The kibbutz has emerged as a multi-generation society, a vibrant community with its social activity and rich cultural life. The Jewish festivals have taken on new meaning in the special kibbutz way of celebrating them, and with the passage of time they have become a tradition.
The kibbutz provides a wide variety of services and facilities enabling a varied cultural and recreational life. Local cultural facilities, two museums (adjacent to the kibbutz) as well as tennis courts, a basketball court and swimming pool, form a very special socio-cultural infra-structure contributing to a high quality of life.
Both young and old are cared for in a way which is certainly unique and unparalleled. The babies and pre-school age children are cared for in special day-care centres situated in the very hub of the kibbutz.
A district comprehensive school incorporates elementary, intermediary and secondary schools in one framework which includes a technical high school. This educational complex is situated close to Ein Harod.
Our senior citizens lead a full and active life. The senior citizens centre provides a wide range of facilities and enables convenient round-the-clock supervision and medical care.
Kibbutz Ein Harod Ihud is situated in a relatively arid part of Israel. An enclave of the Arabian Desert lies only 20 miles to the east and the average annual rainfall is only 16 inches. Nevertheless, the efficient utilization of our water resources including the conservation of the winter rains has made it possible to grow a great variety of crops.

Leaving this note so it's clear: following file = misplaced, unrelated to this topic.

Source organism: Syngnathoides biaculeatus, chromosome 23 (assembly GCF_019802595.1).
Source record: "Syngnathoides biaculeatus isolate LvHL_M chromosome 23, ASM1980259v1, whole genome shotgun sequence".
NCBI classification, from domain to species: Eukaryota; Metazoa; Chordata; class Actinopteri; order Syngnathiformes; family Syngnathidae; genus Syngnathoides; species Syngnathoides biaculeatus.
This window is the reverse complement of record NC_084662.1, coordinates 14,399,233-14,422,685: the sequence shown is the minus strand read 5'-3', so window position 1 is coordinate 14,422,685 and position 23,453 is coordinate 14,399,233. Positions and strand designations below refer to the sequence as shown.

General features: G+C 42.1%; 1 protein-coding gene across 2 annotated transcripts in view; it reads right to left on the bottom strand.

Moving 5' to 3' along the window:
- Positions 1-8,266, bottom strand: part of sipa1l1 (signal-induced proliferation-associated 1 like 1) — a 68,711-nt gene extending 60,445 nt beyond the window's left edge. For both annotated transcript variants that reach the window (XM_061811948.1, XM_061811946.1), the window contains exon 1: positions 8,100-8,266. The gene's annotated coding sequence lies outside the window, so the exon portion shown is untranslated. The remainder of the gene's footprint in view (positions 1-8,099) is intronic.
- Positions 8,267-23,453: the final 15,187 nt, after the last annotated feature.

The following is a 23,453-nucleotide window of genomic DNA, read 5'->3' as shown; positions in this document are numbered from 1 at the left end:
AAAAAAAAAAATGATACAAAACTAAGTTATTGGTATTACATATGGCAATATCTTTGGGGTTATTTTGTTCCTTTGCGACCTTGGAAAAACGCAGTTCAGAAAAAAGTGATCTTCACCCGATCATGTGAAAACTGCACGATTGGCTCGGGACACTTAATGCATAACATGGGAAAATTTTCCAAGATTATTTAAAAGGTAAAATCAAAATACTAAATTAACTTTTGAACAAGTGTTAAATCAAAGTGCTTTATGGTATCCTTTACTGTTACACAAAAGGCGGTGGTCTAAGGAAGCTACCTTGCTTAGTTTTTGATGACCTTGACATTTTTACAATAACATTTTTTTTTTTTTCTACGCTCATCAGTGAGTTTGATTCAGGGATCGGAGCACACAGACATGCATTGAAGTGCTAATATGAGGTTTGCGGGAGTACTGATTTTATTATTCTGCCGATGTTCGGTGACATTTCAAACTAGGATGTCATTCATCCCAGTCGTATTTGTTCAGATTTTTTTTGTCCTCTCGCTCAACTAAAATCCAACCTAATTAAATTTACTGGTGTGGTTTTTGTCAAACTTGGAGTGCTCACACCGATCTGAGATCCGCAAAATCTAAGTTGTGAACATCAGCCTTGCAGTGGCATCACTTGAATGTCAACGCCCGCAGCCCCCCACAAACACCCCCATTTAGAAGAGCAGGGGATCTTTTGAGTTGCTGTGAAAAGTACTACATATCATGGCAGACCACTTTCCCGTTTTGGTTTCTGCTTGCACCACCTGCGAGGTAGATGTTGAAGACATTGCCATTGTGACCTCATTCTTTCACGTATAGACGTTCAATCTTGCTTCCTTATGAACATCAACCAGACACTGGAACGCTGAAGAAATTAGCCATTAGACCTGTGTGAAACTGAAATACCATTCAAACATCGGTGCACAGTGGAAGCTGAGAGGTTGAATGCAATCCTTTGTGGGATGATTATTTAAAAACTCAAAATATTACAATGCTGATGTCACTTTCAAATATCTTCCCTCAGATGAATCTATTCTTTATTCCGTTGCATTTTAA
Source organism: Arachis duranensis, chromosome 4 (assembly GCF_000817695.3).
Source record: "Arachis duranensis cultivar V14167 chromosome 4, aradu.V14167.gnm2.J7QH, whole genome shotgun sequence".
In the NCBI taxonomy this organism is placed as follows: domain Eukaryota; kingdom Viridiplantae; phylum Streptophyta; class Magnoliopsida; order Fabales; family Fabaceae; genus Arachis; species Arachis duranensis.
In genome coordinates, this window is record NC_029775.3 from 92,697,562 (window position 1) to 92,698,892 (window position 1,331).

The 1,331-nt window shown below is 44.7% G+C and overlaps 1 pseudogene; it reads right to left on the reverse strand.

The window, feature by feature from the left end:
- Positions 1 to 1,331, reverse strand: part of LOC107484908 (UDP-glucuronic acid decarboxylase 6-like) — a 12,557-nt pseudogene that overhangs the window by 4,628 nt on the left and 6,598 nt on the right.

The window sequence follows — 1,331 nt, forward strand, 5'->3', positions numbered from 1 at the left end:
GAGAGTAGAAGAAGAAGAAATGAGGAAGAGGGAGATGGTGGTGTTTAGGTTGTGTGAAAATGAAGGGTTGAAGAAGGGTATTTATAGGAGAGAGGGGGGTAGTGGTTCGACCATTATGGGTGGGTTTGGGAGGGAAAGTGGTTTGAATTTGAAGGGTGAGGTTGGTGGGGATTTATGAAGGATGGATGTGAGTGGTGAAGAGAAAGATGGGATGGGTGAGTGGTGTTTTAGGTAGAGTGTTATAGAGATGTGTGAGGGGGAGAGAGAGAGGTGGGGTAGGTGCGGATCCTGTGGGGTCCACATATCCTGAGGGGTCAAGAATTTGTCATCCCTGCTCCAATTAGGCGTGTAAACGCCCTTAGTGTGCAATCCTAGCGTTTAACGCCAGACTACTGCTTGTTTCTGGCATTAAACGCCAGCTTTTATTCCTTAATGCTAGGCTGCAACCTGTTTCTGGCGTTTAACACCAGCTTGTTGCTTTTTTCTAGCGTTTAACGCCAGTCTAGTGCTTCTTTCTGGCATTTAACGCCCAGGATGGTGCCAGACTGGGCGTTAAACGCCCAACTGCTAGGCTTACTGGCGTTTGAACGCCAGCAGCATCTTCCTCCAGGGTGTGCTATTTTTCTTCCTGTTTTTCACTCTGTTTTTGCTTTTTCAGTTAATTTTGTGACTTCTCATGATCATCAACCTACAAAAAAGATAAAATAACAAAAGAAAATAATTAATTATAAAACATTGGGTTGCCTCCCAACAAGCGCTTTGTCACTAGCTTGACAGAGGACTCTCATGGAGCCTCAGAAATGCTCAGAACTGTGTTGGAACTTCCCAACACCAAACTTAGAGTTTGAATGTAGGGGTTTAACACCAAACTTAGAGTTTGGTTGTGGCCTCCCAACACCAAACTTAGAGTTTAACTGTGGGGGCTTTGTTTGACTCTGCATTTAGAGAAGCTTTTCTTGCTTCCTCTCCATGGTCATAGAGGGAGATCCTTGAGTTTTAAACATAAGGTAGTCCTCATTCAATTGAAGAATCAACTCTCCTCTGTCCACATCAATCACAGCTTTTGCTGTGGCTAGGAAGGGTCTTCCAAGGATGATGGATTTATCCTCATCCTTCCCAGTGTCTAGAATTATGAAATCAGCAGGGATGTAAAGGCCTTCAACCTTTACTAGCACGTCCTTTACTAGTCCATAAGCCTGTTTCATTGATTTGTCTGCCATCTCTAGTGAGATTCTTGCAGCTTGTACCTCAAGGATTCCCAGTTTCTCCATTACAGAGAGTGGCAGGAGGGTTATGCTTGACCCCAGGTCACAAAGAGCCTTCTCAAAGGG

The agricultural branches include a variety of field crops that are marketed and also supplied as fodder for our livestock. Varieties of citrus fruit are grown mainly in the groves close to the foot of Mt. Gilboa. Our fish ponds situated in the Jezreel valley produce large quantities of fresh water fish, mainly carp.
We have a large dairy and our herd is listed among the top yielding herds in the country. Our sheep flock holds the world record for the average annual milk yield per ewe.
All the agricultural branches are profitable; however the total net profit of the non-industrial sector barely manages to sustain and improve the welfare of the community.
The limitations affecting agriculture in Israel, namely- water, arable land and production quotas have caused kibbutz communities to develop industries in order to supplement their income.
The founding fathers wisely sought to complement the plough-share with the lathe. Repair shops developed into fledgling industries and with the passage of time a large metal-works factory evolved. Palbam our stainless steel kitchen-ware factory has diversified to meet changing market demands.
Two score years and more ago a small department was set up to provide services for the storage of liquid gases. Today it is a separate industry called Ricor and manufactures cryogenic and vacuum systems. An increasing volume of Ricor’s products are exported to customers all over the world.
An atmosphere of growth and prosperity pervades this industrial facility.